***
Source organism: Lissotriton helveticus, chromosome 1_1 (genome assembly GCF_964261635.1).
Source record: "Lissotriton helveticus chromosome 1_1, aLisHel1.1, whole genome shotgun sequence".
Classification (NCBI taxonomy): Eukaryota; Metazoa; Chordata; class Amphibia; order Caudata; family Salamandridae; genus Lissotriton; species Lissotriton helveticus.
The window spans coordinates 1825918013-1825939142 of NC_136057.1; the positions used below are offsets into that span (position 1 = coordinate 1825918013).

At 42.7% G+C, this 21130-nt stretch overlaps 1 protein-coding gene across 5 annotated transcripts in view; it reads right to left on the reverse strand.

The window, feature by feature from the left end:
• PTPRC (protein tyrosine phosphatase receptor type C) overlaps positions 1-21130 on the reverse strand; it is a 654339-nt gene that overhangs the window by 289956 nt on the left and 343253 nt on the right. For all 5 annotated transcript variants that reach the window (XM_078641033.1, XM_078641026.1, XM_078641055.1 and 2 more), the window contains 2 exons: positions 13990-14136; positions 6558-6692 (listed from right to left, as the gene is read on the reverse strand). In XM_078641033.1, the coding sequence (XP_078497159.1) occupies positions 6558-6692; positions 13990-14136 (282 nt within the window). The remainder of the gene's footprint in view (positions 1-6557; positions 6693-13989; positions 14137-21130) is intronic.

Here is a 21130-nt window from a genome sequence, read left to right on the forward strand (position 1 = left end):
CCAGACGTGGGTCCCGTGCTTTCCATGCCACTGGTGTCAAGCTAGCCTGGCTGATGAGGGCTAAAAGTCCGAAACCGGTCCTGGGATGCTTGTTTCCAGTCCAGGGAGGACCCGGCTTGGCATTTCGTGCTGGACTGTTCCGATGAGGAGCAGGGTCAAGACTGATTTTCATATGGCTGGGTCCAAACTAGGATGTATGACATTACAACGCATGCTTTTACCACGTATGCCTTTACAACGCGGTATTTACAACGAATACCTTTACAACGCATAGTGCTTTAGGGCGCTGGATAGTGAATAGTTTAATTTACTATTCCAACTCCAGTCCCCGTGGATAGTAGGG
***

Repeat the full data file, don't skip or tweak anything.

Source organism: Lissotriton helveticus, chromosome 1_1 (genome assembly GCF_964261635.1).
Source record: "Lissotriton helveticus chromosome 1_1, aLisHel1.1, whole genome shotgun sequence".
Classification (NCBI taxonomy): Eukaryota; Metazoa; Chordata; class Amphibia; order Caudata; family Salamandridae; genus Lissotriton; species Lissotriton helveticus.
The window spans coordinates 1825918013-1825939142 of NC_136057.1; the positions used below are offsets into that span (position 1 = coordinate 1825918013).

At 42.7% G+C, this 21130-nt stretch overlaps 1 protein-coding gene across 5 annotated transcripts in view; it reads right to left on the reverse strand.

The window, feature by feature from the left end:
• PTPRC (protein tyrosine phosphatase receptor type C) overlaps positions 1-21130 on the reverse strand; it is a 654339-nt gene that overhangs the window by 289956 nt on the left and 343253 nt on the right. For all 5 annotated transcript variants that reach the window (XM_078641033.1, XM_078641026.1, XM_078641055.1 and 2 more), the window contains 2 exons: positions 13990-14136; positions 6558-6692 (listed from right to left, as the gene is read on the reverse strand). In XM_078641033.1, the coding sequence (XP_078497159.1) occupies positions 6558-6692; positions 13990-14136 (282 nt within the window). The remainder of the gene's footprint in view (positions 1-6557; positions 6693-13989; positions 14137-21130) is intronic.

Here is a 21130-nt window from a genome sequence, read left to right on the forward strand (position 1 = left end):
CCAGACGTGGGTCCCGTGCTTTCCATGCCACTGGTGTCAAGCTAGCCTGGCTGATGAGGGCTAAAAGTCCGAAACCGGTCCTGGGATGCTTGTTTCCAGTCCAGGGAGGACCCGGCTTGGCATTTCGTGCTGGACTGTTCCGATGAGGAGCAGGGTCAAGACTGATTTTCATATGGCTGGGTCCAAACTAGGATGTATGACATTACAACGCATGCTTTTACCACGTATGCCTTTACAACGCGGTATTTACAACGAATACCTTTACAACGCATAGTGCTTTAGGGCGCTGGATAGTGAATAGTTTAATTTACTATTCCAACTCCAGTCCCCGTGGATAGTAGGG